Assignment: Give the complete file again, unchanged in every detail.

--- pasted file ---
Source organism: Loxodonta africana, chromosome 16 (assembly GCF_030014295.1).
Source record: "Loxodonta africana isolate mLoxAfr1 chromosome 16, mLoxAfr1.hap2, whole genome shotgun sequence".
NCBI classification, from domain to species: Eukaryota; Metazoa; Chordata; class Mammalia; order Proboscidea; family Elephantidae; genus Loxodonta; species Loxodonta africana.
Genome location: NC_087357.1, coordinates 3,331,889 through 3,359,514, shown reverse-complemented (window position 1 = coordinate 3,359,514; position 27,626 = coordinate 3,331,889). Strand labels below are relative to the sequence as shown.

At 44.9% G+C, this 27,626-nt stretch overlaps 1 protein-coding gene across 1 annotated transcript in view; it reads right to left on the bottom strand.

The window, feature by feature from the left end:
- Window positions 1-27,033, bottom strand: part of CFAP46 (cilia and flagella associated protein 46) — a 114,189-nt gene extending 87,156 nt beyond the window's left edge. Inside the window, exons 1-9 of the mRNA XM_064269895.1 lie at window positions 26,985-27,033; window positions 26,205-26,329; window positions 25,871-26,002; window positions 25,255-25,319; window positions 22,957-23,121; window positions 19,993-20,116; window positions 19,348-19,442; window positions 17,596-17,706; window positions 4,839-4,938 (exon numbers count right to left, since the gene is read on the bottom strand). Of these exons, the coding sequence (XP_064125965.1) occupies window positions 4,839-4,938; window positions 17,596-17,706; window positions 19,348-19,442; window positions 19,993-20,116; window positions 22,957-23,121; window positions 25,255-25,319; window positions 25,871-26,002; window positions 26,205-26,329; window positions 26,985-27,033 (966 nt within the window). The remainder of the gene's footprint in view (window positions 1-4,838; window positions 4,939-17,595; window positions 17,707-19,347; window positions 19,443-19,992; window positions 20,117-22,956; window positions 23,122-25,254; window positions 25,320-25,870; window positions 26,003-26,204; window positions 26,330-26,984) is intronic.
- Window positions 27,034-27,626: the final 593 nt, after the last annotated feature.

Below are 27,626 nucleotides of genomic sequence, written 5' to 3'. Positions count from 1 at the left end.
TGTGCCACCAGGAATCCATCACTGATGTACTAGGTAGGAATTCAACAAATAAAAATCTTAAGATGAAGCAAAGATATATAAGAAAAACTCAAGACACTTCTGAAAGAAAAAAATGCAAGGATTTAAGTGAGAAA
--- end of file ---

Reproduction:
Source organism: Loxodonta africana, chromosome 16 (assembly GCF_030014295.1).
Source record: "Loxodonta africana isolate mLoxAfr1 chromosome 16, mLoxAfr1.hap2, whole genome shotgun sequence".
NCBI classification, from domain to species: Eukaryota; Metazoa; Chordata; class Mammalia; order Proboscidea; family Elephantidae; genus Loxodonta; species Loxodonta africana.
Genome location: NC_087357.1, coordinates 3,331,889 through 3,359,514, shown reverse-complemented (window position 1 = coordinate 3,359,514; position 27,626 = coordinate 3,331,889). Strand labels below are relative to the sequence as shown.

At 44.9% G+C, this 27,626-nt stretch overlaps 1 protein-coding gene across 1 annotated transcript in view; it reads right to left on the bottom strand.

The window, feature by feature from the left end:
- Window positions 1-27,033, bottom strand: part of CFAP46 (cilia and flagella associated protein 46) — a 114,189-nt gene extending 87,156 nt beyond the window's left edge. Inside the window, exons 1-9 of the mRNA XM_064269895.1 lie at window positions 26,985-27,033; window positions 26,205-26,329; window positions 25,871-26,002; window positions 25,255-25,319; window positions 22,957-23,121; window positions 19,993-20,116; window positions 19,348-19,442; window positions 17,596-17,706; window positions 4,839-4,938 (exon numbers count right to left, since the gene is read on the bottom strand). Of these exons, the coding sequence (XP_064125965.1) occupies window positions 4,839-4,938; window positions 17,596-17,706; window positions 19,348-19,442; window positions 19,993-20,116; window positions 22,957-23,121; window positions 25,255-25,319; window positions 25,871-26,002; window positions 26,205-26,329; window positions 26,985-27,033 (966 nt within the window). The remainder of the gene's footprint in view (window positions 1-4,838; window positions 4,939-17,595; window positions 17,707-19,347; window positions 19,443-19,992; window positions 20,117-22,956; window positions 23,122-25,254; window positions 25,320-25,870; window positions 26,003-26,204; window positions 26,330-26,984) is intronic.
- Window positions 27,034-27,626: the final 593 nt, after the last annotated feature.

Below are 27,626 nucleotides of genomic sequence, written 5' to 3'. Positions count from 1 at the left end.
TGTGCCACCAGGAATCCATCACTGATGTACTAGGTAGGAATTCAACAAATAAAAATCTTAAGATGAAGCAAAGATATATAAGAAAAACTCAAGACACTTCTGAAAGAAAAAAATGCAAGGATTTAAGTGAGAAA